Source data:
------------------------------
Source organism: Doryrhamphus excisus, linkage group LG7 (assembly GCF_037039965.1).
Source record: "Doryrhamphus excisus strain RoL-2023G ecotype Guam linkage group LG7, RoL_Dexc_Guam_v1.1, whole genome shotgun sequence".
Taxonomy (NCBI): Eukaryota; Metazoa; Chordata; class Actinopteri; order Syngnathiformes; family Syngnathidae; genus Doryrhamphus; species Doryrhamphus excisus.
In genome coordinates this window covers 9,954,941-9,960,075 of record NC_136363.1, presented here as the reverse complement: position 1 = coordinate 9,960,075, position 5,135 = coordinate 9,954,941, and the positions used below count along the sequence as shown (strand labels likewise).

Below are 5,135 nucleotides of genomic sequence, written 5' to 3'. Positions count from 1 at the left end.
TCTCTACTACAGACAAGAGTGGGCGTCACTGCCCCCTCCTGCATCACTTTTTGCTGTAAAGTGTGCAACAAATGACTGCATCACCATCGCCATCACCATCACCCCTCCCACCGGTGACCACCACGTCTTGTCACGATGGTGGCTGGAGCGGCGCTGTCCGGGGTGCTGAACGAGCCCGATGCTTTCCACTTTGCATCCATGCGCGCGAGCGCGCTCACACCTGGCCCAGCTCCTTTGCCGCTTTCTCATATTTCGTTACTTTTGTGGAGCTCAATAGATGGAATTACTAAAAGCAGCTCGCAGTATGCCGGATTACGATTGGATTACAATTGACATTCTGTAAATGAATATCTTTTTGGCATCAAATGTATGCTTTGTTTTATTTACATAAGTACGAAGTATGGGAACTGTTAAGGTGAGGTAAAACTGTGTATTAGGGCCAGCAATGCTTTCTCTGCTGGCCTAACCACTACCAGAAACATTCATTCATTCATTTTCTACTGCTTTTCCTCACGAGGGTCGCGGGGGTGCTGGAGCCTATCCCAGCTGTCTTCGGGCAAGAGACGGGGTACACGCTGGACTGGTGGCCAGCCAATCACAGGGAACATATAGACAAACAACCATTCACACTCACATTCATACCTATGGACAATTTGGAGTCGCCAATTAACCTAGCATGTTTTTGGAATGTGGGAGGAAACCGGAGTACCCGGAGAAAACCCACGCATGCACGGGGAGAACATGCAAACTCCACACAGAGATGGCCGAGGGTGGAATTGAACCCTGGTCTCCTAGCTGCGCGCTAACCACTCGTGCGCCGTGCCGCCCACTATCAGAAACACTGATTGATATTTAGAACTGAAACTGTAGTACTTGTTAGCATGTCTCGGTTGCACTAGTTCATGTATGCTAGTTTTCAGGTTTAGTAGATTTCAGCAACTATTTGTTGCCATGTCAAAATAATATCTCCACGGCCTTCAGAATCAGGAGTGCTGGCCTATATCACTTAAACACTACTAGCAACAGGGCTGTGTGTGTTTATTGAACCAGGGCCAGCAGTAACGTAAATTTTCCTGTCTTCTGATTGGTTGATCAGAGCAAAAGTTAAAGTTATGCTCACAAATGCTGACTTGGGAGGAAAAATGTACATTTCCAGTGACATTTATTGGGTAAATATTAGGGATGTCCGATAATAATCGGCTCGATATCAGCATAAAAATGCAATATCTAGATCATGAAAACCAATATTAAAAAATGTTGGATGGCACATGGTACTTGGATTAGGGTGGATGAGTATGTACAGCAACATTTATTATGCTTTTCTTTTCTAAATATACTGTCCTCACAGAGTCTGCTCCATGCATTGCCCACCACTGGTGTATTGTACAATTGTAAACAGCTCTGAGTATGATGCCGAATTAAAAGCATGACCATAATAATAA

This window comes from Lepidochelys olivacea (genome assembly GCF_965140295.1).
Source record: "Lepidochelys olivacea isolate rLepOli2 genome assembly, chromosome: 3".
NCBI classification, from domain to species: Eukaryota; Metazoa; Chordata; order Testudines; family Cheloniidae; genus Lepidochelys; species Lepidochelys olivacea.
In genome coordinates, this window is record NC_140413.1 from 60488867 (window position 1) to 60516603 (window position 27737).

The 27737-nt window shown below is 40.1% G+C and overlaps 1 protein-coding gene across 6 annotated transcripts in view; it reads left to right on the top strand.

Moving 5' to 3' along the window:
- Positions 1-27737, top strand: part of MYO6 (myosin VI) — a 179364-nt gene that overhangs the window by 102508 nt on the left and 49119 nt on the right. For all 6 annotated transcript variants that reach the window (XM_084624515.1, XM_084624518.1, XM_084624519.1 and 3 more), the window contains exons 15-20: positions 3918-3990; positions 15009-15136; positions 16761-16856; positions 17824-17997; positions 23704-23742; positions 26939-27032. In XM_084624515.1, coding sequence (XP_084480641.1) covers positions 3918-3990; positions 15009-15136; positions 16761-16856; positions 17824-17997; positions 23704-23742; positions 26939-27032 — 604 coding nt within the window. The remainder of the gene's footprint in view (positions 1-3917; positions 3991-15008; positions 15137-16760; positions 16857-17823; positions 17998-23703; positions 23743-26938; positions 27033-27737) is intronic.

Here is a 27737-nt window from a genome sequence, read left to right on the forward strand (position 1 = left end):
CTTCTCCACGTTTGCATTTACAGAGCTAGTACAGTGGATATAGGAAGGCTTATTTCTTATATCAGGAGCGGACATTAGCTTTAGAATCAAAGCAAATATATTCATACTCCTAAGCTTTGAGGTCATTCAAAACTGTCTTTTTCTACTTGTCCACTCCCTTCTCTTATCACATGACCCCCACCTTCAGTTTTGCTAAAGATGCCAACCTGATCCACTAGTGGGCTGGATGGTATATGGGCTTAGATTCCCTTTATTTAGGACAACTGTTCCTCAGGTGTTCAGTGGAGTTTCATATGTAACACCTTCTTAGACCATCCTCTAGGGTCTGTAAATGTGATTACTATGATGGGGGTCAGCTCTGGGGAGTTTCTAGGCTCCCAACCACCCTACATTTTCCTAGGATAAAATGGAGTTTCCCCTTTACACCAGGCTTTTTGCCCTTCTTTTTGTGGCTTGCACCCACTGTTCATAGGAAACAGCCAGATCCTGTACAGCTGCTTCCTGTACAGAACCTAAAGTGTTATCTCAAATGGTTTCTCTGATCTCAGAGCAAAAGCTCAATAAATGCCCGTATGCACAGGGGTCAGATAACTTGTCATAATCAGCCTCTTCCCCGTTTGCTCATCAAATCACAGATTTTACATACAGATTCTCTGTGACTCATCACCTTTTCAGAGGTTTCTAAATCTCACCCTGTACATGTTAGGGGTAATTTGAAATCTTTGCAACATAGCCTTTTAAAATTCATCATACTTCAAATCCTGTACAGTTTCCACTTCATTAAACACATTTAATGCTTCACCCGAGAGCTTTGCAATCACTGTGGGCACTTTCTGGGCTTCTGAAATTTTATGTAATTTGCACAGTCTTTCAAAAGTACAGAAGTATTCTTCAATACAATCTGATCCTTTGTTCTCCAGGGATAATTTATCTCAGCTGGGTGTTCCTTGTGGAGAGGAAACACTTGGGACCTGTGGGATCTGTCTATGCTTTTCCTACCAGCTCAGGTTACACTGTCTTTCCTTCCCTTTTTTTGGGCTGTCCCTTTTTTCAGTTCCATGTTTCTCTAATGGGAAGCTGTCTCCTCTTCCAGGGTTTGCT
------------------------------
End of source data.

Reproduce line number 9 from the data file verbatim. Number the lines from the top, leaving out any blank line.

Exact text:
NCBI classification, from domain to species: Eukaryota; Metazoa; Chordata; order Testudines; family Cheloniidae; genus Lepidochelys; species Lepidochelys olivacea.